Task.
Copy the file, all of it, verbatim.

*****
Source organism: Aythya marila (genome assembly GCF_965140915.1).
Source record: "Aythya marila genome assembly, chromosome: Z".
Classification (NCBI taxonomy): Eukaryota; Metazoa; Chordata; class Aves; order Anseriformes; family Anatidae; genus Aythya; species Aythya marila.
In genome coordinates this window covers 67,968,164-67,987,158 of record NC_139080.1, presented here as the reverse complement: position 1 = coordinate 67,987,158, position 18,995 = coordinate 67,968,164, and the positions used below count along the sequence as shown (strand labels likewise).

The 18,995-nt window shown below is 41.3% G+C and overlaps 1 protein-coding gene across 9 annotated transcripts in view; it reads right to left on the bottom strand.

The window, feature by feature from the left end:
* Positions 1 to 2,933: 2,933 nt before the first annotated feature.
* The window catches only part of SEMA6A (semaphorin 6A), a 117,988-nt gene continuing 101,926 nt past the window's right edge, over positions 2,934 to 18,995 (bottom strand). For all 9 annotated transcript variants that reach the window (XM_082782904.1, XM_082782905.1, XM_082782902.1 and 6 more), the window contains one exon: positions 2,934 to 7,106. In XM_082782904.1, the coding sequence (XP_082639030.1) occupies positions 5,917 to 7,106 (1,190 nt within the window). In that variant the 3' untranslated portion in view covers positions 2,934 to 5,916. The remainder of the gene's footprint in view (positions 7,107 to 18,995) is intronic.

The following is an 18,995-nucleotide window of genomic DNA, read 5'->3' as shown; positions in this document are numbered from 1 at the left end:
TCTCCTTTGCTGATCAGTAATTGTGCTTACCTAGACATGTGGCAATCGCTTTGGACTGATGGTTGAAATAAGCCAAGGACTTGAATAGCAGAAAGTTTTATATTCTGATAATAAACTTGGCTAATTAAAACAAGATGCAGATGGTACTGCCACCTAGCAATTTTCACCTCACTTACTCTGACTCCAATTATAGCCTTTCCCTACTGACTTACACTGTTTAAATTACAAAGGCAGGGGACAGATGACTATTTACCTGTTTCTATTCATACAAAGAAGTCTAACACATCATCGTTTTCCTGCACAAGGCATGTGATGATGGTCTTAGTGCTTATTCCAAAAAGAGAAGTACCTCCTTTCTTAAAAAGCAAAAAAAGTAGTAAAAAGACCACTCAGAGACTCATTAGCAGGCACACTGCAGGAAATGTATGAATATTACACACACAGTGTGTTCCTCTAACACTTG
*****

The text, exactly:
Source organism: Aythya marila (genome assembly GCF_965140915.1).
Source record: "Aythya marila genome assembly, chromosome: Z".
Classification (NCBI taxonomy): Eukaryota; Metazoa; Chordata; class Aves; order Anseriformes; family Anatidae; genus Aythya; species Aythya marila.
In genome coordinates this window covers 67,968,164-67,987,158 of record NC_139080.1, presented here as the reverse complement: position 1 = coordinate 67,987,158, position 18,995 = coordinate 67,968,164, and the positions used below count along the sequence as shown (strand labels likewise).

The 18,995-nt window shown below is 41.3% G+C and overlaps 1 protein-coding gene across 9 annotated transcripts in view; it reads right to left on the bottom strand.

The window, feature by feature from the left end:
* Positions 1 to 2,933: 2,933 nt before the first annotated feature.
* The window catches only part of SEMA6A (semaphorin 6A), a 117,988-nt gene continuing 101,926 nt past the window's right edge, over positions 2,934 to 18,995 (bottom strand). For all 9 annotated transcript variants that reach the window (XM_082782904.1, XM_082782905.1, XM_082782902.1 and 6 more), the window contains one exon: positions 2,934 to 7,106. In XM_082782904.1, the coding sequence (XP_082639030.1) occupies positions 5,917 to 7,106 (1,190 nt within the window). In that variant the 3' untranslated portion in view covers positions 2,934 to 5,916. The remainder of the gene's footprint in view (positions 7,107 to 18,995) is intronic.

The following is an 18,995-nucleotide window of genomic DNA, read 5'->3' as shown; positions in this document are numbered from 1 at the left end:
TCTCCTTTGCTGATCAGTAATTGTGCTTACCTAGACATGTGGCAATCGCTTTGGACTGATGGTTGAAATAAGCCAAGGACTTGAATAGCAGAAAGTTTTATATTCTGATAATAAACTTGGCTAATTAAAACAAGATGCAGATGGTACTGCCACCTAGCAATTTTCACCTCACTTACTCTGACTCCAATTATAGCCTTTCCCTACTGACTTACACTGTTTAAATTACAAAGGCAGGGGACAGATGACTATTTACCTGTTTCTATTCATACAAAGAAGTCTAACACATCATCGTTTTCCTGCACAAGGCATGTGATGATGGTCTTAGTGCTTATTCCAAAAAGAGAAGTACCTCCTTTCTTAAAAAGCAAAAAAAGTAGTAAAAAGACCACTCAGAGACTCATTAGCAGGCACACTGCAGGAAATGTATGAATATTACACACACAGTGTGTTCCTCTAACACTTG